Science and Technology Minister Naledi Pandor responded to two days of criticism from opposition parties saying Democratic Alliance "lives on a planet of its own making" on Wednesday 17 February 2016.
JOHANNESBURG – Higher Education Minister Naledi Pandor has expressed concerns about the number of drop-outs at universities.
She was responding to a report calling for an urgent need to address the problem at institutions of higher learning.
I’m concerned about the number of drop-outs. We’ve been measuring the number through cohort studies. The dropout rate is steadily decreasing for all qualifications. sundaytimes dropouts @ButiManamela @FabAcademic https://t.co/bGHUJ79Eok— Naledi Pandor (@NalediPandor) May 28, 2018
The report found that engineering students in particular had it the worst, with half of students ditching their studies before completion.
Pandor says while there has been a slight improvement in the drop-out rate, different methodologies are being used.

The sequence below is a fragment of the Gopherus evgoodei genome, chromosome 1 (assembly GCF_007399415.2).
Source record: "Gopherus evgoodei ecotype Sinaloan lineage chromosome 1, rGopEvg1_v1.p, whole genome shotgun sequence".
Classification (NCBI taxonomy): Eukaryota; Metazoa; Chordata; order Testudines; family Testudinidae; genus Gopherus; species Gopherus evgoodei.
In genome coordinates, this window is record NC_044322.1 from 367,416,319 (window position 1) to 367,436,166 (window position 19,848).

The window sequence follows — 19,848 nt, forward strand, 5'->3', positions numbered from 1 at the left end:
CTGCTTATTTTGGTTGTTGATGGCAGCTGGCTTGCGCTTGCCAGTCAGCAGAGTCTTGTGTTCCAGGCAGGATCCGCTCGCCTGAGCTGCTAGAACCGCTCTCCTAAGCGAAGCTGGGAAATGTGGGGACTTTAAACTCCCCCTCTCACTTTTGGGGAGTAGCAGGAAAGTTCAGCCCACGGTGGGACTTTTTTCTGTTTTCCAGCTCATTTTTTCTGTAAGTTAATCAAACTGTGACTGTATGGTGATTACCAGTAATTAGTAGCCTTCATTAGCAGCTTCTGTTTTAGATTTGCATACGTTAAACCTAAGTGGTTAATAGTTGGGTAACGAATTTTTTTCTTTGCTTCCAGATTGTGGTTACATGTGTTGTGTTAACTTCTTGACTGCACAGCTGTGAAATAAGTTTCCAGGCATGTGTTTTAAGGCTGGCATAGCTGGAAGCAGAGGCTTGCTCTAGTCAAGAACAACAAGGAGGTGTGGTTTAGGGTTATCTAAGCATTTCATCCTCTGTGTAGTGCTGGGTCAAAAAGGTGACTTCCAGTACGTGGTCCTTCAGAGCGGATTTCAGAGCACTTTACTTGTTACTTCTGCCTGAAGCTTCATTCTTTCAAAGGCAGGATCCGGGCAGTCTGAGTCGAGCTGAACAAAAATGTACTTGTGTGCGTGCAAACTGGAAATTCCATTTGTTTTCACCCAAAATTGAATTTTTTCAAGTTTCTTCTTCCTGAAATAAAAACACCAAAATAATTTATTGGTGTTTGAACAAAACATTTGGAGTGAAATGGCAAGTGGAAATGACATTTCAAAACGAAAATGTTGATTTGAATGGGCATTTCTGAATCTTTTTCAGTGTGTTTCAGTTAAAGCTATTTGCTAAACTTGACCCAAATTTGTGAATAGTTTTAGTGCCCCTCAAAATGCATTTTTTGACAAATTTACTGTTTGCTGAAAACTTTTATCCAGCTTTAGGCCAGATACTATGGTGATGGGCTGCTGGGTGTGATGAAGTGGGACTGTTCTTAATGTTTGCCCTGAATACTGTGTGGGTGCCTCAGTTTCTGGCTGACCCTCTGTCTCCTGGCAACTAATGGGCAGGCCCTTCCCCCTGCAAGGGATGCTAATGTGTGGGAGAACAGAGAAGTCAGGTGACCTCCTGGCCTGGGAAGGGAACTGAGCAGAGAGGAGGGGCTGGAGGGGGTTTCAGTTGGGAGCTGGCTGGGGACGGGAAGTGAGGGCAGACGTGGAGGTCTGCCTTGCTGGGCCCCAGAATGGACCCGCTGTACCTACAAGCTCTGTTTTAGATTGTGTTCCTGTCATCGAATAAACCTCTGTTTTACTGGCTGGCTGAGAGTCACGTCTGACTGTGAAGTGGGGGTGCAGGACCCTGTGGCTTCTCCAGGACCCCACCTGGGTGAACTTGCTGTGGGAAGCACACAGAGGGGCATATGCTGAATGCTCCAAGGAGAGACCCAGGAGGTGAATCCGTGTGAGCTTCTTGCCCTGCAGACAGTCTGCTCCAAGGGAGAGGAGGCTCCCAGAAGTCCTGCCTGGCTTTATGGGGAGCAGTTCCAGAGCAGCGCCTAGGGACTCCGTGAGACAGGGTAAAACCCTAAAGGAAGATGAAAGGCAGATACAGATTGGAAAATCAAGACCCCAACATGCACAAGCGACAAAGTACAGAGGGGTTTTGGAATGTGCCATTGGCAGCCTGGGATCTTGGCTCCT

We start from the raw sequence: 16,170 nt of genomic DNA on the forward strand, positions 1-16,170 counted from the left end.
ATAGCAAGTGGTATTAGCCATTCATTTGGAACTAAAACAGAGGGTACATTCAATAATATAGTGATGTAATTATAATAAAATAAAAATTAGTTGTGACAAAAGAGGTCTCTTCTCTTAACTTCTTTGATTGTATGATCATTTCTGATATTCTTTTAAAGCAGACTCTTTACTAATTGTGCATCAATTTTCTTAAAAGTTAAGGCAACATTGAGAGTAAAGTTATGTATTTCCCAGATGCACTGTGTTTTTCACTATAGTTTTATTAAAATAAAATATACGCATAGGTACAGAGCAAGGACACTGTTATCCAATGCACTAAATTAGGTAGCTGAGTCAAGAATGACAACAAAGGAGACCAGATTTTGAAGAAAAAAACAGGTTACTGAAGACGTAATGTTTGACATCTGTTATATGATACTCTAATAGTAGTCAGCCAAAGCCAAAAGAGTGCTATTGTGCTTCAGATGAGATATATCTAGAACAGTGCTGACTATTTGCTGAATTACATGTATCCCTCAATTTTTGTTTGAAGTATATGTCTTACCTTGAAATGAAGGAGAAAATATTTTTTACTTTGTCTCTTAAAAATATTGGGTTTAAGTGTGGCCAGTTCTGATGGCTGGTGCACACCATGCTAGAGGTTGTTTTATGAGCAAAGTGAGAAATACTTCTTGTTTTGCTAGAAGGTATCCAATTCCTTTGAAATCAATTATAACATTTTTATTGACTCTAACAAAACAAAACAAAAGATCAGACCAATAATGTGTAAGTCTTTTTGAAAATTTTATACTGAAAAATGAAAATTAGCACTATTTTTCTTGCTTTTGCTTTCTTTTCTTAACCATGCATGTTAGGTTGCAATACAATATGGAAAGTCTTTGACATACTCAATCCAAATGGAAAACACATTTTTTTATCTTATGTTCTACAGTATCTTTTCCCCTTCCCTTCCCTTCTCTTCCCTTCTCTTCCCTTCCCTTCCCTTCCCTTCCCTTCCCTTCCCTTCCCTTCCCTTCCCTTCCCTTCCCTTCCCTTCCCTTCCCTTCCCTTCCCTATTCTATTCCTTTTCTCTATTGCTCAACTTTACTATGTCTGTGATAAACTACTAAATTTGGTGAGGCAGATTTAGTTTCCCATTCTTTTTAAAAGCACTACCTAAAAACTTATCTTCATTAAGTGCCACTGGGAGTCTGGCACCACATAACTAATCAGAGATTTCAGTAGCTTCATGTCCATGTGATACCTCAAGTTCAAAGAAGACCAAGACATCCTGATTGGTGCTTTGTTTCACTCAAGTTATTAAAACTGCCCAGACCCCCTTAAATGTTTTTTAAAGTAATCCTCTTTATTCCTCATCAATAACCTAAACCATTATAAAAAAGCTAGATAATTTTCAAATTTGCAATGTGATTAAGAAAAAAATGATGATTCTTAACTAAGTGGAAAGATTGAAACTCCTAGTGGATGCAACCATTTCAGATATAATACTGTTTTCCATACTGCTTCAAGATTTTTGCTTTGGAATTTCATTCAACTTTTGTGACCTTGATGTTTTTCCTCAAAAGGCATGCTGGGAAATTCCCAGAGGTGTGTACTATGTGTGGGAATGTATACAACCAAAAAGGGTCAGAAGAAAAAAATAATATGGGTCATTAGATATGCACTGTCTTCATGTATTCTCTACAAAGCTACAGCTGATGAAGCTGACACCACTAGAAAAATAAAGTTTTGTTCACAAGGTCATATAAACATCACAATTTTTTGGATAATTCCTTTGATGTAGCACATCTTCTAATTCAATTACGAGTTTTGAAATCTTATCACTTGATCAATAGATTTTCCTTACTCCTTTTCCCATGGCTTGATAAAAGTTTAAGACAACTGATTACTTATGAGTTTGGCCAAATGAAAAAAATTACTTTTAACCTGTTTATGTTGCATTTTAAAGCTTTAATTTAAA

“What you do see is there is some improvement but nevertheless, in certain undergraduate programmes, the drop-out rate continues to be very high. I think we need to do a lot of work,” the minister said.
She said her department was in communication with universities to provide adequate support, especially in ensuring relevant foundation and bridging programmes were in place to help students succeed in their undergraduate degrees.
“I think we also need to be looking far more closely at the postgraduate level because we must have success throughout the programmes within our universities.
“There are fairly worrying levels of failure in non-traditional or critical programmes in the critical skills domain for South Africa, like engineering, medicine and so on… Support must be provided so that young people can succeed [in these fields],” Pandor added.
Academic factors and financial constraints were also identified as some of the biggest issues affecting students.